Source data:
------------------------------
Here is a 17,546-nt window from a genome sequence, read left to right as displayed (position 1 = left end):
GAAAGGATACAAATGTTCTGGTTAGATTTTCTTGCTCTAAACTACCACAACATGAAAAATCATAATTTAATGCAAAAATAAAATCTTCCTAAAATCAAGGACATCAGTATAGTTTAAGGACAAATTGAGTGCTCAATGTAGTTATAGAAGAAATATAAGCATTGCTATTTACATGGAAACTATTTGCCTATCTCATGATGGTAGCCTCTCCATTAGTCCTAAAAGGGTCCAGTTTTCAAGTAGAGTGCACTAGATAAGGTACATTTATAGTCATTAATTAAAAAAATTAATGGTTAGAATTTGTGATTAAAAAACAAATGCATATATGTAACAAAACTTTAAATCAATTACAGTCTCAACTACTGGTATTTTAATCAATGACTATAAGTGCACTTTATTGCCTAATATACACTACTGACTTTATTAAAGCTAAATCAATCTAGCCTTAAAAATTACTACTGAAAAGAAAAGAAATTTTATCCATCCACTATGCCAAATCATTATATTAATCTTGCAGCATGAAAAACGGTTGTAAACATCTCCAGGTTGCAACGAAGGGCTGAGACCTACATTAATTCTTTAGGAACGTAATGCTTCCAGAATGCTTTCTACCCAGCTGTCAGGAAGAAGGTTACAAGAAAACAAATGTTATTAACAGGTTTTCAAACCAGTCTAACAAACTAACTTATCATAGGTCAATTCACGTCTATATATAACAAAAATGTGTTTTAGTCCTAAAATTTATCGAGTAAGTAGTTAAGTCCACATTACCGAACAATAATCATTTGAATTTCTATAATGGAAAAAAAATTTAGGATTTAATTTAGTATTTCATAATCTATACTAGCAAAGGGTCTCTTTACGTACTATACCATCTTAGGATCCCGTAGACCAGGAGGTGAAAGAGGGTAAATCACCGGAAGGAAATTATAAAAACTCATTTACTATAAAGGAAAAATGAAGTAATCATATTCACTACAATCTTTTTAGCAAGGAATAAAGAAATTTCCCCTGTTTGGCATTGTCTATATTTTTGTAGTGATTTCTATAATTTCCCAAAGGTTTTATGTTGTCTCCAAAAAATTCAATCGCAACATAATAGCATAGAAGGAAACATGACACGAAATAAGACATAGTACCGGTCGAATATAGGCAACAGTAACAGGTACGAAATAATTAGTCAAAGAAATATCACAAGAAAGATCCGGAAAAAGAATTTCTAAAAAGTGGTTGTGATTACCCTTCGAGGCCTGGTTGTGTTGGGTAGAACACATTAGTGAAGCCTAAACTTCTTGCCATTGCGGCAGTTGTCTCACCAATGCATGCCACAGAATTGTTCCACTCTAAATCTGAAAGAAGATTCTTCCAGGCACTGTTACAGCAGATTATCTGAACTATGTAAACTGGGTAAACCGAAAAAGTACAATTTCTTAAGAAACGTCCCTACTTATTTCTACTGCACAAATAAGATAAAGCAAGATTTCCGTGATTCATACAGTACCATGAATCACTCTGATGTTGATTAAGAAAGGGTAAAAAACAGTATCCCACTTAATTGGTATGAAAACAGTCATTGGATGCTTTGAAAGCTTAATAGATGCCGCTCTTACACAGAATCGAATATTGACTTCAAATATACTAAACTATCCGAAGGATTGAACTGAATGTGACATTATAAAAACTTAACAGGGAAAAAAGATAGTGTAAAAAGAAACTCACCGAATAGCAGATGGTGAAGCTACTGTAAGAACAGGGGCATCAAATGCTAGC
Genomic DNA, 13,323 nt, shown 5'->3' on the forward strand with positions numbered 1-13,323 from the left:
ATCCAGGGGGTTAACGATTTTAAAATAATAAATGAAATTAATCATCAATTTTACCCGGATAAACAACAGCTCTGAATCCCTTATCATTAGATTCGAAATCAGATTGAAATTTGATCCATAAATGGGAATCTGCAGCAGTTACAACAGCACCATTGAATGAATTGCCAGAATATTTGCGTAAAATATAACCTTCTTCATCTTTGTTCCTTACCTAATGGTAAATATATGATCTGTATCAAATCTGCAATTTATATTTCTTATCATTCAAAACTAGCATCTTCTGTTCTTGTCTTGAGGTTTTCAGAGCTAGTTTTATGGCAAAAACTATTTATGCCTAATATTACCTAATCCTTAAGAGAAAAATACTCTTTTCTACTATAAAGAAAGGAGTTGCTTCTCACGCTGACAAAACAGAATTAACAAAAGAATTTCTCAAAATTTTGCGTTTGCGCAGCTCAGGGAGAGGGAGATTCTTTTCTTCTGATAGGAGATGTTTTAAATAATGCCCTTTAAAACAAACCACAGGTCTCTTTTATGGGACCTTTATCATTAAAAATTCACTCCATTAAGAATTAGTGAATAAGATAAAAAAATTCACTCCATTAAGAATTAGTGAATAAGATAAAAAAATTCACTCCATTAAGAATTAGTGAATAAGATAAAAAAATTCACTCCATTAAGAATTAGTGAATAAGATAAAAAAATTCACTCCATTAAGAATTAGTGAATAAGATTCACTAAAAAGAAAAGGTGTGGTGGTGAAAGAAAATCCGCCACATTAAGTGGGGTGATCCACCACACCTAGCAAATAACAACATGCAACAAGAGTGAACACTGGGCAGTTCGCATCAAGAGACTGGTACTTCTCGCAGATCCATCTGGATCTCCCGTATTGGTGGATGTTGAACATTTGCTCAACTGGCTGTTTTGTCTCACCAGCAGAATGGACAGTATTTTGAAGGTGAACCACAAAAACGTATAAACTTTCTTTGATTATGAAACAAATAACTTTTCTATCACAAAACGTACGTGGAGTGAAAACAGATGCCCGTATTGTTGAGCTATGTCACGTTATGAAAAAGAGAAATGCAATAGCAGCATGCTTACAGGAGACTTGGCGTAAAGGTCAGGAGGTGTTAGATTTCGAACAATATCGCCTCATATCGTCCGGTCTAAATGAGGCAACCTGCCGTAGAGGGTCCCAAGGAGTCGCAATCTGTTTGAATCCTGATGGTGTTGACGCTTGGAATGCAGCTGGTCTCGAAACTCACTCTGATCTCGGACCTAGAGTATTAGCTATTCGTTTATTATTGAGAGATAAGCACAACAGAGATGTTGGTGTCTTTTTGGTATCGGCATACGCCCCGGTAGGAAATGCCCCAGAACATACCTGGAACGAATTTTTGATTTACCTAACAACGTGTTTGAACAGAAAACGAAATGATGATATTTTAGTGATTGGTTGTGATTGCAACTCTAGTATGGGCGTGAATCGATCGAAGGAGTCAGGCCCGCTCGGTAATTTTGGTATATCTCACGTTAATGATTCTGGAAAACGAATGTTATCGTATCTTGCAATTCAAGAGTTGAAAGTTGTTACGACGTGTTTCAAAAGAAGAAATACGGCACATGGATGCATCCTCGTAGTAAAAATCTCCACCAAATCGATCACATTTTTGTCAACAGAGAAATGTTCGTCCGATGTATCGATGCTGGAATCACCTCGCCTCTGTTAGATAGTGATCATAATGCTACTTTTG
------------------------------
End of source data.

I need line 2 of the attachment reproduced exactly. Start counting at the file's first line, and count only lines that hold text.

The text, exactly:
GAAAGGATACAAATGTTCTGGTTAGATTTTCTTGCTCTAAACTACCACAACATGAAAAATCATAATTTAATGCAAAAATAAAATCTTCCTAAAATCAAGGACATCAGTATAGTTTAAGGACAAATTGAGTGCTCAATGTAGTTATAGAAGAAATATAAGCATTGCTATTTACATGGAAACTATTTGCCTATCTCATGATGGTAGCCTCTCCATTAGTCCTAAAAGGGTCCAGTTTTCAAGTAGAGTGCACTAGATAAGGTACATTTATAGTCATTAATTAAAAAAATTAATGGTTAGAATTTGTGATTAAAAAACAAATGCATATATGTAACAAAACTTTAAATCAATTACAGTCTCAACTACTGGTATTTTAATCAATGACTATAAGTGCACTTTATTGCCTAATATACACTACTGACTTTATTAAAGCTAAATCAATCTAGCCTTAAAAATTACTACTGAAAAGAAAAGAAATTTTATCCATCCACTATGCCAAATCATTATATTAATCTTGCAGCATGAAAAACGGTTGTAAACATCTCCAGGTTGCAACGAAGGGCTGAGACCTACATTAATTCTTTAGGAACGTAATGCTTCCAGAATGCTTTCTACCCAGCTGTCAGGAAGAAGGTTACAAGAAAACAAATGTTATTAACAGGTTTTCAAACCAGTCTAACAAACTAACTTATCATAGGTCAATTCACGTCTATATATAACAAAAATGTGTTTTAGTCCTAAAATTTATCGAGTAAGTAGTTAAGTCCACATTACCGAACAATAATCATTTGAATTTCTATAATGGAAAAAAAATTTAGGATTTAATTTAGTATTTCATAATCTATACTAGCAAAGGGTCTCTTTACGTACTATACCATCTTAGGATCCCGTAGACCAGGAGGTGAAAGAGGGTAAATCACCGGAAGGAAATTATAAAAACTCATTTACTATAAAGGAAAAATGAAGTAATCATATTCACTACAATCTTTTTAGCAAGGAATAAAGAAATTTCCCCTGTTTGGCATTGTCTATATTTTTGTAGTGATTTCTATAATTTCCCAAAGGTTTTATGTTGTCTCCAAAAAATTCAATCGCAACATAATAGCATAGAAGGAAACATGACACGAAATAAGACATAGTACCGGTCGAATATAGGCAACAGTAACAGGTACGAAATAATTAGTCAAAGAAATATCACAAGAAAGATCCGGAAAAAGAATTTCTAAAAAGTGGTTGTGATTACCCTTCGAGGCCTGGTTGTGTTGGGTAGAACACATTAGTGAAGCCTAAACTTCTTGCCATTGCGGCAGTTGTCTCACCAATGCATGCCACAGAATTGTTCCACTCTAAATCTGAAAGAAGATTCTTCCAGGCACTGTTACAGCAGATTATCTGAACTATGTAAACTGGGTAAACCGAAAAAGTACAATTTCTTAAGAAACGTCCCTACTTATTTCTACTGCACAAATAAGATAAAGCAAGATTTCCGTGATTCATACAGTACCATGAATCACTCTGATGTTGATTAAGAAAGGGTAAAAAACAGTATCCCACTTAATTGGTATGAAAACAGTCATTGGATGCTTTGAAAGCTTAATAGATGCCGCTCTTACACAGAATCGAATATTGACTTCAAATATACTAAACTATCCGAAGGATTGAACTGAATGTGACATTATAAAAACTTAACAGGGAAAAAAGATAGTGTAAAAAGAAACTCACCGAATAGCAGATGGTGAAGCTACTGTAAGAACAGGGGCATCAAATGCTAGC